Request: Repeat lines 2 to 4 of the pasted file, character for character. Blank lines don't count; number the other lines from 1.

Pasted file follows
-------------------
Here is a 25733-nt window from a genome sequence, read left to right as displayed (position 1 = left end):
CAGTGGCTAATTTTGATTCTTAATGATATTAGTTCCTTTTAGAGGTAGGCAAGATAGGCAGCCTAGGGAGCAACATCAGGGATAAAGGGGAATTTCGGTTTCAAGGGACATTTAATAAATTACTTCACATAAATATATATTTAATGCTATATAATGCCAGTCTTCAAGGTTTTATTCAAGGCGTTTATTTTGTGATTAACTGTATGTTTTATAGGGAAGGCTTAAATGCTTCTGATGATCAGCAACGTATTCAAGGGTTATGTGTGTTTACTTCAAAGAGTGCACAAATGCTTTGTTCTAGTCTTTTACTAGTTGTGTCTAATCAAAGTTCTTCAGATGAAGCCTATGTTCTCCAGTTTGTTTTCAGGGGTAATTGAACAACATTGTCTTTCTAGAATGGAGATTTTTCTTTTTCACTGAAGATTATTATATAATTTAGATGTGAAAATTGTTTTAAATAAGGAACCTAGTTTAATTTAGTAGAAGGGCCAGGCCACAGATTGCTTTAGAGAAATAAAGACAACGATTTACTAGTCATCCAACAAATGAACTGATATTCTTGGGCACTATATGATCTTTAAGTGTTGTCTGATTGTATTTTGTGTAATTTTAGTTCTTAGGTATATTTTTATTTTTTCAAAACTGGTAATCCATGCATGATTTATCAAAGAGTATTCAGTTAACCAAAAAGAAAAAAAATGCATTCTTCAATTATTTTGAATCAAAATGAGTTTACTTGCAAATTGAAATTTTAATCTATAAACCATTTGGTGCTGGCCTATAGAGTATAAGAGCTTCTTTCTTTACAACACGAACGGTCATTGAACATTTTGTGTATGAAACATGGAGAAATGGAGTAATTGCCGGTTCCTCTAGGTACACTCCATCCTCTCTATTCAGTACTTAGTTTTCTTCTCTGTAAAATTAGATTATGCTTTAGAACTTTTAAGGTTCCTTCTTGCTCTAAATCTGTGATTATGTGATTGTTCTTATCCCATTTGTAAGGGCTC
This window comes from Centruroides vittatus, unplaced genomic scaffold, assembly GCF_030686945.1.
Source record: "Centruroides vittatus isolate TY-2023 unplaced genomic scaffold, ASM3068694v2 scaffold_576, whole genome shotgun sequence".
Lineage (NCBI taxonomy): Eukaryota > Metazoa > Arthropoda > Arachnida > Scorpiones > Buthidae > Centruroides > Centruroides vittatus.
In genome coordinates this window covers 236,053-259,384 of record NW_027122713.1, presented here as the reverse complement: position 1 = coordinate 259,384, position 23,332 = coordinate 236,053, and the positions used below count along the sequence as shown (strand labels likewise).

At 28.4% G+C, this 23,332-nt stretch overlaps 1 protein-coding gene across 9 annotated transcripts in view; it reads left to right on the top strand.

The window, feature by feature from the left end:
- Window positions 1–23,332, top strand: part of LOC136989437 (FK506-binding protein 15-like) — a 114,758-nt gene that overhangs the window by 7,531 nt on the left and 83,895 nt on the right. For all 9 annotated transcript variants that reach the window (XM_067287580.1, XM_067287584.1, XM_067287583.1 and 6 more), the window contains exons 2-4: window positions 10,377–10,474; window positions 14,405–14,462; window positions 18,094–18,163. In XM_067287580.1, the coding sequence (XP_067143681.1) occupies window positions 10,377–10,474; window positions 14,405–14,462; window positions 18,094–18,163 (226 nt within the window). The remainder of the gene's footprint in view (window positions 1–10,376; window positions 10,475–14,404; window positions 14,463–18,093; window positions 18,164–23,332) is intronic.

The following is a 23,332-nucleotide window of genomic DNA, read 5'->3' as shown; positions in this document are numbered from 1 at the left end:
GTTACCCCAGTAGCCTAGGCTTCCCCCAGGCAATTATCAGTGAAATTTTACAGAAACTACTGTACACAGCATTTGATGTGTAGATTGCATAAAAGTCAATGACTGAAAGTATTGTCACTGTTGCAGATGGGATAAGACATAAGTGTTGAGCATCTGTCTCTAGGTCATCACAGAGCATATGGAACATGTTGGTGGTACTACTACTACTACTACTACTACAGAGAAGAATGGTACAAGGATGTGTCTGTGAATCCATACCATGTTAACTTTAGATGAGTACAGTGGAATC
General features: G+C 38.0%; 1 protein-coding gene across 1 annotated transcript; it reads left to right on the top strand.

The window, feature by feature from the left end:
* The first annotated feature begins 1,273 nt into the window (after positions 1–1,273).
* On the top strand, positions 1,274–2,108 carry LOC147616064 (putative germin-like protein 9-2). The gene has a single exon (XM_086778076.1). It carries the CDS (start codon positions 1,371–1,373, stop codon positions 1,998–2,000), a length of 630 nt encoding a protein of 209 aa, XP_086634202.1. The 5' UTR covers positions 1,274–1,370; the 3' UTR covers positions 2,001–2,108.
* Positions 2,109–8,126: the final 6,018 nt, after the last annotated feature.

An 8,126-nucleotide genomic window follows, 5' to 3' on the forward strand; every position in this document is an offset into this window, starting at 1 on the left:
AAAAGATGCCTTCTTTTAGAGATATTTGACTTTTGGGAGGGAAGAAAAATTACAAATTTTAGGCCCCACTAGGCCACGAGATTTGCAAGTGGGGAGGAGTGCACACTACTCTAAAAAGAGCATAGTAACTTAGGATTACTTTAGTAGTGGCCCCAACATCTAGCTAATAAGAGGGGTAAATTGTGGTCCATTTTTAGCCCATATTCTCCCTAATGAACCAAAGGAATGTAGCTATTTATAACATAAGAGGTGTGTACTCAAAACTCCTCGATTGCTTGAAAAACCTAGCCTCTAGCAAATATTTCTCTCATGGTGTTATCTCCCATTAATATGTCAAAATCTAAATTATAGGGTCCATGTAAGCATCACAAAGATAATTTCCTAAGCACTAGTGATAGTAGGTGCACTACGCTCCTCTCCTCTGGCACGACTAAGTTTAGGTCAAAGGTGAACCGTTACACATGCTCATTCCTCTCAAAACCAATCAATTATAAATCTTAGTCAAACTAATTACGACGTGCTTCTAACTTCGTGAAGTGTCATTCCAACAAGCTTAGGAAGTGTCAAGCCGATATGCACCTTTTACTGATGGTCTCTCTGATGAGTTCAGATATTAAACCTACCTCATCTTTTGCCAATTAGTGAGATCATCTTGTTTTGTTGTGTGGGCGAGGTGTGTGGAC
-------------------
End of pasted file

CAGTGGCTAATTTTGATTCTTAATGATATTAGTTCCTTTTAGAGGTAGGCAAGATAGGCAGCCTAGGGAGCAACATCAGGGATAAAGGGGAATTTCGGTTTCAAGGGACATTTAATAAATTACTTCACATAAATATATATTTAATGCTATATAATGCCAGTCTTCAAGGTTTTATTCAAGGCGTTTATTTTGTGATTAACTGTATGTTTTATAGGGAAGGCTTAAATGCTTCTGATGATCAGCAACGTATTCAAGGGTTATGTGTGTTTACTTCAAAGAGTGCACAAATGCTTTGTTCTAGTCTTTTACTAGTTGTGTCTAATCAAAGTTCTTCAGATGAAGCCTATGTTCTCCAGTTTGTTTTCAGGGGTAATTGAACAACATTGTCTTTCTAGAATGGAGATTTTTCTTTTTCACTGAAGATTATTATATAATTTAGATGTGAAAATTGTTTTAAATAAGGAACCTAGTTTAATTTAGTAGAAGGGCCAGGCCACAGATTGCTTTAGAGAAATAAAGACAACGATTTACTAGTCATCCAACAAATGAACTGATATTCTTGGGCACTATATGATCTTTAAGTGTTGTCTGATTGTATTTTGTGTAATTTTAGTTCTTAGGTATATTTTTATTTTTTCAAAACTGGTAATCCATGCATGATTTATCAAAGAGTATTCAGTTAACCAAAAAGAAAAAAAATGCATTCTTCAATTATTTTGAATCAAAATGAGTTTACTTGCAAATTGAAATTTTAATCTATAAACCATTTGGTGCTGGCCTATAGAGTATAAGAGCTTCTTTCTTTACAACACGAACGGTCATTGAACATTTTGTGTATGAAACATGGAGAAATGGAGTAATTGCCGGTTCCTCTAGGTACACTCCATCCTCTCTATTCAGTACTTAGTTTTCTTCTCTGTAAAATTAGATTATGCTTTAGAACTTTTAAGGTTCCTTCTTGCTCTAAATCTGTGATTATGTGATTGTTCTTATCCCATTTGTAAGGGCTC
This window comes from Centruroides vittatus, unplaced genomic scaffold, assembly GCF_030686945.1.
Source record: "Centruroides vittatus isolate TY-2023 unplaced genomic scaffold, ASM3068694v2 scaffold_576, whole genome shotgun sequence".